chewing’ and ‘craving’ were the central dependence domains endorsed by
the Chinese and southern/south-east Asian samples respectively, whereas
the Nepalese samples endorsed ‘tolerance’ and ‘withdrawal’. Dependency
was linked to age, gender, schooling years, drinking, smoking,
tobacco-added betel-quid use and environmental accessibility of
betel-quid. Compared with non-users, those with betel-quid dependency had
higher pre-neoplastic risks (adjusted odds ratios 8.0-51.3) than people
with non-dependent betel-quid use (adjusted odds ratio 4.5-5.9) in the
six Asian populations.
By elucidating differences in domain-level symptoms of betel-quid
dependency and individual and environmental factors, this study draws
attention to the population-level psychiatric problems of betel-quid
chewing that undermine health consequences for OPMD in six Asian
Three types of Ganium Nitride (GaN) transistors were studied in this work. The devices were fabricated and exhibited unique characteristics over on-state current and off-state blocking performances. We also compared the performance differences of devices fabricated by multiepitaxial GaN/AlGaN layers on different substrates (Sapphire and Si) and evaluated the correlations among starting substrate, device variation, and manufacturing uniformity. The first device is a normally-on device with Sapphire substrate which shows good drain saturation current (Idsat) and breakdown characteristics, but the gate leakage current is quite large. The second device is a normally-off GaN transistor named metal-insulate-semiconductor (MIS) heterojunction field-effect transistor (MIS-HFET) which exhibits good performance with threshold voltage (Vth) of 3V and breakdown voltage (Vbd) of over 1800V. However the third device is a normally-off GaN metal-oxide-semiconductor field-elect transistor (MOSFET) structure which is rather difficult to exhibit good blocking characteristic due to inadequate doping process control of the reduce-surface-field (RESURF) region.
Indwelling urinary catheters are the most common source of infections in intensive care units (ICUs). The aim of this study was to evaluate the efficacy of nurse-generated daily reminders to physicians to remove unnecessary urinary catheters 5 days after insertion.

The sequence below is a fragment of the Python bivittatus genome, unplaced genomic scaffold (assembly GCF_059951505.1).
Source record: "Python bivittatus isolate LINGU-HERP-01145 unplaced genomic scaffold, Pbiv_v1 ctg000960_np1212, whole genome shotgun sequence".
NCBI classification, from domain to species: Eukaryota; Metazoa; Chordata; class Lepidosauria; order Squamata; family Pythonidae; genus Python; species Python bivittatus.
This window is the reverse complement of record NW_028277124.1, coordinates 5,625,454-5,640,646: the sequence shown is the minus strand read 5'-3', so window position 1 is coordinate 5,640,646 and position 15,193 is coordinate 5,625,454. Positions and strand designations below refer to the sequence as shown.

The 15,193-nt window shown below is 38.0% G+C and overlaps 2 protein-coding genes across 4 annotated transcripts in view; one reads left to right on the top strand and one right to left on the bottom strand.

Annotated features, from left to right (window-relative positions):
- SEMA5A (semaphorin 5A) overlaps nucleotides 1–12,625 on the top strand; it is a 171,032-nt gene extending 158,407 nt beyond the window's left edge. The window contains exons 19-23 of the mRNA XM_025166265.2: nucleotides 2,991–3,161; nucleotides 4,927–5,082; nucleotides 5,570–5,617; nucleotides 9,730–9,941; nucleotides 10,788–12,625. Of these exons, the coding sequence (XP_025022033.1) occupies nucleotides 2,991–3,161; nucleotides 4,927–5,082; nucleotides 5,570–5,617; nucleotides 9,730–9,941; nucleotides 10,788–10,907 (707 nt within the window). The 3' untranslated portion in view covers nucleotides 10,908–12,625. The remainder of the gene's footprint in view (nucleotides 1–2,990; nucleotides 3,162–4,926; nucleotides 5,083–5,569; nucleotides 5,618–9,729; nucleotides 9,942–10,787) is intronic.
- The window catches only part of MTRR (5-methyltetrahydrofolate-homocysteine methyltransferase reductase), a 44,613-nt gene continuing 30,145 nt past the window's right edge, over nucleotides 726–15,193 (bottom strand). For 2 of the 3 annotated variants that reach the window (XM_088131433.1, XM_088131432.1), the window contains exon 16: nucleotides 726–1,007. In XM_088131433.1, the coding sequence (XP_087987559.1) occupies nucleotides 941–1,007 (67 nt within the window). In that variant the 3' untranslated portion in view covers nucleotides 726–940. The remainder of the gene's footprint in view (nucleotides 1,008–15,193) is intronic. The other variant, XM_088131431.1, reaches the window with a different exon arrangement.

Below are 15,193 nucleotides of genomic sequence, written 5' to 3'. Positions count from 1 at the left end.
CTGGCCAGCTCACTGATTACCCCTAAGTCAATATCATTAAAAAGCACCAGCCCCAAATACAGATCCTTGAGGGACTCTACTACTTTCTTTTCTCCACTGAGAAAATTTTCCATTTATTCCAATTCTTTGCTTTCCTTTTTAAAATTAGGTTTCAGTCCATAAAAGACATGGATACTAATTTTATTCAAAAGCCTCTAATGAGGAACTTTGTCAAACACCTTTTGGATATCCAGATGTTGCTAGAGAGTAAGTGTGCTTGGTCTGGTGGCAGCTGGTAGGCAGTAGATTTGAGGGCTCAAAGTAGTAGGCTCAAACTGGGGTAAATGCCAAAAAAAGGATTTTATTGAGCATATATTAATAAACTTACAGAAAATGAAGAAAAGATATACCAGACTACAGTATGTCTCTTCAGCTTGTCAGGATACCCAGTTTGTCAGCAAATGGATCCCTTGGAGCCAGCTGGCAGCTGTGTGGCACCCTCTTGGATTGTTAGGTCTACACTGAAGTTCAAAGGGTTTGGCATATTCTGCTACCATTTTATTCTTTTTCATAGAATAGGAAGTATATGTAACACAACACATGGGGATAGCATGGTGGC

A time-sequence nonrandomized intervention study.
Adult ICUs (medical, surgical, cardiovascular surgical, neurosurgical, and coronary care) of a tertiary-care university medical center.
All patients admitted to the adult ICUs during a 2-year period. The study consisted of a 12-month observational phase (15,960 patient-days) followed by a 12-month intervention phase (15,525 patient-days).
Daily reminders to physicians from the nursing staff to remove unnecessary urinary catheters 5 days after insertion.
The duration of urinary catheterization was significantly reduced during the intervention phase (from 7.0 ± 1.1 days to 4.6 ± 0.7 days; P < .001). The rate of catheter-associated urinary tract infection (CAUTI) was also significantly reduced (from 11.5 ± 3.1 to 8.3 ± 2.5 patients with CAUTI per 1,000 catheter-days; P = .009). There was a linear relationship between the monthly average duration of catheterization and the rate of CAUTI (r = 0.50; P = .01). The excess monthly cost of antibiotics for CAUTI was reduced by 69% (from $4,021 ± $1,800 to $1,220 ± $941; P = .004).
This study demonstrated that a simple measure instituted as part of a continuous quality improvement program significantly reduced the duration of urinary catheterization, rate of CAUTI, and additional costs of antibiotics to manage CAUTI.
Email your librarian or administrator to recommend adding this to your organisation's collection.